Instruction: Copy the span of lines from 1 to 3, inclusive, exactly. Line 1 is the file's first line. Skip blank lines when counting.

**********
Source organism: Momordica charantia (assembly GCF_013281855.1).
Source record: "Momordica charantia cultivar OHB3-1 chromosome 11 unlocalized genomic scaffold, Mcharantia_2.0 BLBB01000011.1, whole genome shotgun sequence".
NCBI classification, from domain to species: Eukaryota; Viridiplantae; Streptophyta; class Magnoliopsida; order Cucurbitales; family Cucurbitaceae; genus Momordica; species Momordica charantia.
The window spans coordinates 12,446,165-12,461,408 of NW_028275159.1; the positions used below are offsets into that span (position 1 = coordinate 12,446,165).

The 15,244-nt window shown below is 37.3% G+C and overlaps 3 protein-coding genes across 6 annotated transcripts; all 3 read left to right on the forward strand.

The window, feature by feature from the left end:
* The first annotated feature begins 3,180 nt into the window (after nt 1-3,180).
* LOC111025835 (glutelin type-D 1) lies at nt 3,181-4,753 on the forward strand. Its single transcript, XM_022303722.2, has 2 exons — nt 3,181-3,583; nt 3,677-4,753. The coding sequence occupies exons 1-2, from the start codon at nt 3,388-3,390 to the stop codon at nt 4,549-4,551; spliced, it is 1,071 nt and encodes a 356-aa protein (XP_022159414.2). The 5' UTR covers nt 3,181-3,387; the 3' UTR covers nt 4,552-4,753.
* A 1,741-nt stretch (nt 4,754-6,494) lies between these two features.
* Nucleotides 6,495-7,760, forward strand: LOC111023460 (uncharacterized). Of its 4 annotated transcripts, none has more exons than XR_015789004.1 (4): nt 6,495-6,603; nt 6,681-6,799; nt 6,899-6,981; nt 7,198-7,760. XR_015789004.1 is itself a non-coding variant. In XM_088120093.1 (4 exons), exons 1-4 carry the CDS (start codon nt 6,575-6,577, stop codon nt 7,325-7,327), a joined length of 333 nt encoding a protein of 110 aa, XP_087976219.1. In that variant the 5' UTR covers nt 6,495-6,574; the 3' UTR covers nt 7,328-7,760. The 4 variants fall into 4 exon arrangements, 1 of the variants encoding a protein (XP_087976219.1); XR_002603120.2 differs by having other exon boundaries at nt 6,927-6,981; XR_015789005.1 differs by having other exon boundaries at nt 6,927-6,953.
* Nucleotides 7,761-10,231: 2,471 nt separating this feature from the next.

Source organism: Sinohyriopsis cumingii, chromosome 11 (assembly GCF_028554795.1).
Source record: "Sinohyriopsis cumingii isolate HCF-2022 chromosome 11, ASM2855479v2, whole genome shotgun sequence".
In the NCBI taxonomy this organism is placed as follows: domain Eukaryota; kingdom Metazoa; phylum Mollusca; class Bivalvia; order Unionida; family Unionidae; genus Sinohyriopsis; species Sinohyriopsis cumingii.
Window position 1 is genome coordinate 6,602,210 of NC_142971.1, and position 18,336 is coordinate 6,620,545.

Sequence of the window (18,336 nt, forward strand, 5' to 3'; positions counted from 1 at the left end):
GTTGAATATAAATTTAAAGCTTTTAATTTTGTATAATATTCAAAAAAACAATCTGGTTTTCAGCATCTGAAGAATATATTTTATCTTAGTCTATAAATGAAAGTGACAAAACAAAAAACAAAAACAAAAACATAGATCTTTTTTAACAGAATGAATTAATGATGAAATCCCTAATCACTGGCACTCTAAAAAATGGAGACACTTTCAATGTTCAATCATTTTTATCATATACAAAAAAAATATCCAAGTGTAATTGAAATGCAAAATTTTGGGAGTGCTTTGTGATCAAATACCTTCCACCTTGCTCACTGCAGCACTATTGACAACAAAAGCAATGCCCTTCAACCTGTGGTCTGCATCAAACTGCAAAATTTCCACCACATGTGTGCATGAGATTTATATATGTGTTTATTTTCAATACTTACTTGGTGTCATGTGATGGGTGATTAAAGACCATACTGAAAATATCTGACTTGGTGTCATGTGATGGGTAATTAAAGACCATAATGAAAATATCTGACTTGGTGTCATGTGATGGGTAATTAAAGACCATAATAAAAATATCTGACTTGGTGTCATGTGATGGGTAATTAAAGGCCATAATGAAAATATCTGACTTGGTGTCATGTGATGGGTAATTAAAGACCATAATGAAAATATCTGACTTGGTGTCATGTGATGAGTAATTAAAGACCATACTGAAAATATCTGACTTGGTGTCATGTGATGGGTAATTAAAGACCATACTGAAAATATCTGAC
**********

Source organism: Momordica charantia (assembly GCF_013281855.1).
Source record: "Momordica charantia cultivar OHB3-1 chromosome 11 unlocalized genomic scaffold, Mcharantia_2.0 BLBB01000011.1, whole genome shotgun sequence".
NCBI classification, from domain to species: Eukaryota; Viridiplantae; Streptophyta; class Magnoliopsida; order Cucurbitales; family Cucurbitaceae; genus Momordica; species Momordica charantia.